Following the EU Pension Fund Directive, much of the pensions focus of last month’s Seventh Annual World Cup of Investment Management in Barcelona was on trustees and the structure of the pensions industry.
At the conference Alan Pickering, chairman of the European Federation for Retirement Provision, said that the EU directive could either be a springboard or a straitjacket: “Because the directive has been introduced in turbulent financial times there is a real danger that its authors or interpreters will be intrusively prescriptive,” he said. “As parliaments come to terms with the domestic implications of the directive care should be taken not to produce even more regulation. A minimalist approach should be the order of the day.”
He also commented on the role of a public private partnership in pension provision. “The state should provide a pension 40% of take-home pay,” he said. “This will guarantee that all will live above the breadline in retirement. People cannot plan or cope in the absence of defined benefit pension provision.”
He added: “If the state transfers the obligation to provide guarantees to second pillar private sector schemes, these schemes will not perform optimally. However, if there is a basic minimum level of state provision then private sector schemes will be able to play to their strengths. Absolute security is absolutely unaffordable.”
Malcolm Gray, finance director of the Railway Pension Trustee Company, highlighted a major problem in the UK pensions industry. He argued that there are far too many small corporate pension schemes and that there should be schemes for sector or professional groups. “The small schemes can’t do a professional job because value is destroyed by the high unit cost,” he said. “The industry is being driven towards smaller portfolios and higher fees.
“For example, local government in the UK has 50 pension schemes when three or four would do,” he told IPE. “The government won’t do anything about it because there are too many vested interests: civil servants, whose jobs depend on it.”
Nick Watts, head of European investment practice at Watson Wyatt referred to the strained relations between trustees and their fund managers and consultants following losses incurred by pension funds. He stressed the need for “better governance, partnership and greater sense of accountability.” He added: “We are going to have to spend much more on pensions to get it right.”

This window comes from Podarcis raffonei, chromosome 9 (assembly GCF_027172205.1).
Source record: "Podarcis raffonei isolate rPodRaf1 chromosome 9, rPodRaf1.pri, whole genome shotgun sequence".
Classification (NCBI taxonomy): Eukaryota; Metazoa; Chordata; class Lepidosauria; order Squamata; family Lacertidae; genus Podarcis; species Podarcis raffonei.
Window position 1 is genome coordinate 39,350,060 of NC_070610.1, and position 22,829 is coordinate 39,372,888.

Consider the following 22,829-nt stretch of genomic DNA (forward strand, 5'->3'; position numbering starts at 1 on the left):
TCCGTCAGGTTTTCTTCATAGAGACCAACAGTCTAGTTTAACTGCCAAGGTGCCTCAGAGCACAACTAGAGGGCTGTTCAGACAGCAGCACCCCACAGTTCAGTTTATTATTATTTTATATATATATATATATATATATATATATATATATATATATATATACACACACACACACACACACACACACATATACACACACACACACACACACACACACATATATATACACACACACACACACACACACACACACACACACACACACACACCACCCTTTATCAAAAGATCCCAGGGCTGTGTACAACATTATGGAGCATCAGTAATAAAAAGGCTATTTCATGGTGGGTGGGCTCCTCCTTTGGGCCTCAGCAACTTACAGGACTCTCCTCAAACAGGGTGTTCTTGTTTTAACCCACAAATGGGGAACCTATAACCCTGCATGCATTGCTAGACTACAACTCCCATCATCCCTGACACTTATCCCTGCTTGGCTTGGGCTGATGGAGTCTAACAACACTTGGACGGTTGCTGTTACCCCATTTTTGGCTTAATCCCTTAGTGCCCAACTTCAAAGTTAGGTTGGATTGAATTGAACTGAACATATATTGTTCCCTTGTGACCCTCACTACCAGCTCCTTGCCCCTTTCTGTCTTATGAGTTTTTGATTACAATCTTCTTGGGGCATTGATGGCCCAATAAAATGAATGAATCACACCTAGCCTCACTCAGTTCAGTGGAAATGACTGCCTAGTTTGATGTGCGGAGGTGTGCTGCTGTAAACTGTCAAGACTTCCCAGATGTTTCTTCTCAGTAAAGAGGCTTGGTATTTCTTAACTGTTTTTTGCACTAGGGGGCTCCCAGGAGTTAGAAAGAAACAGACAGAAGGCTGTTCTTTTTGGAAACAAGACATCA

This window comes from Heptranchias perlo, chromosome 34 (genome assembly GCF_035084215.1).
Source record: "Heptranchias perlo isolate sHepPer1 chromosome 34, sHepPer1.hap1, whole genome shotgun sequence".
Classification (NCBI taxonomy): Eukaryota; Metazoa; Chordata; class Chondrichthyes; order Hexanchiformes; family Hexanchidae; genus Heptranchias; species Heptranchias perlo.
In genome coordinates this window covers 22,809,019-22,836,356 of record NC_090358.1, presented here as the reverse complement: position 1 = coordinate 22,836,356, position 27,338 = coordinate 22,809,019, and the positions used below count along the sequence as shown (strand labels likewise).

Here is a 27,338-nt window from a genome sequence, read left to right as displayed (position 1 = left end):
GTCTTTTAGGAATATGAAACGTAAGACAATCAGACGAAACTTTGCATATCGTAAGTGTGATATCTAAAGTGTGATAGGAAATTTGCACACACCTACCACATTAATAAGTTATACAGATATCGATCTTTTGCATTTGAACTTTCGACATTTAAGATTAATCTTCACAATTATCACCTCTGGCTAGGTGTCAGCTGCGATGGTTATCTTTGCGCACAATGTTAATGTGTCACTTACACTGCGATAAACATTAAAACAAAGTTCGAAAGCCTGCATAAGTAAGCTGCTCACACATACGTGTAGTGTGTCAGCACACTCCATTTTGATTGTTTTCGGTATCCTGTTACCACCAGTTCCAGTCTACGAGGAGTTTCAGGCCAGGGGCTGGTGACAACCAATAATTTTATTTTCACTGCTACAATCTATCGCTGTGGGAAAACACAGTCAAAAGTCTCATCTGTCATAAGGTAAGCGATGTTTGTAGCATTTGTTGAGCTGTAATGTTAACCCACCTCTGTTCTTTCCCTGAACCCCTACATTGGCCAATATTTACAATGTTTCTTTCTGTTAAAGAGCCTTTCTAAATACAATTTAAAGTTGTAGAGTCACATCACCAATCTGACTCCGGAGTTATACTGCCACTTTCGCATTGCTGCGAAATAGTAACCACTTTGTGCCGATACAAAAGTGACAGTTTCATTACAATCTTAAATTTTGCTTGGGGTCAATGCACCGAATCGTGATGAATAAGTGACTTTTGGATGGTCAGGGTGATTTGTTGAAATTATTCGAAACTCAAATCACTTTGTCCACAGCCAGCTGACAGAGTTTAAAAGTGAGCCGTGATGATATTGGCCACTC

Edwin Meysmans, vice president of the Belgian Pension Fund Association suggested that there was a growing tendency among pension funds to follow the latest pension funds and change their investment policies for the sake of it. He also argued against contribution holidays given recent losses suffered by pension funds.
Funding problems were also discussed. “In the present environment the main challenge for pension funds is that long term goals in terms of return may be restricted by short term funding goals,” Massoud Mussavian, executive director of the equities division at Goldman Sachs, said in an interview.
The growing importance of SRI and the role it can play in the strategies adopted by pension funds was addressed by Matthew Kiernan, chief executive of Innovest Strategic Advisors. He said that “socially responsible investing should be an overlay on all investment and not treated as a separate whacky new asset class.”
The importance of country classification was addressed by Graham Colbourne, director at FTSE. He said that when looking at new markets, investors should consider materiality, the degree of economic advancement and the quality of that market. He cited an example of a promising candidate: “While South Africa doesn’t perform very well in terms of economic activity, it is a good quality market that functions well and that may present opportunities to investors,” he said.
David Hager, associate at Hewitt, lamented the dumbing down of investing. “The flair is being driven out of the investment management process these days,” he said. “Very little thought is going in to how much of benchmark generation is real skill and how much just random number generation.”
Meanwhile Jean-Louis Nakamura, finance director of the Fonds de Réserve pour les Retraites, the E16bn French pension reserve fund, made some critical comments about the standard of some asset managers’ applications for mandates.
“Some asset managers did not understand that we are driving our call for tenders under the French rules which are stricter than those set out in the EU directive,” he said. “For example, there is no question of negotiating the mandates; some managers have some difficulty in understanding this point.”
He added: “It is very important that applicants answer exactly the questions asked. Some of the asset managers have taken a very ‘industrial’ approach in that they gave standard answers to questions that are not the standard questions found in this kind of process.”
The proposals will be assessed according to three criteria. The first is the quality of the management process and how compatible it is with the fund’s financial process. The second is the quality of the operational and risk control. The third criterion is price. “Some applications diverge on the first two criteria,” said Nakamura.
Nakamura said the winners would be announced by mid-May, later than the expected date of the end of the first quarter of 2004.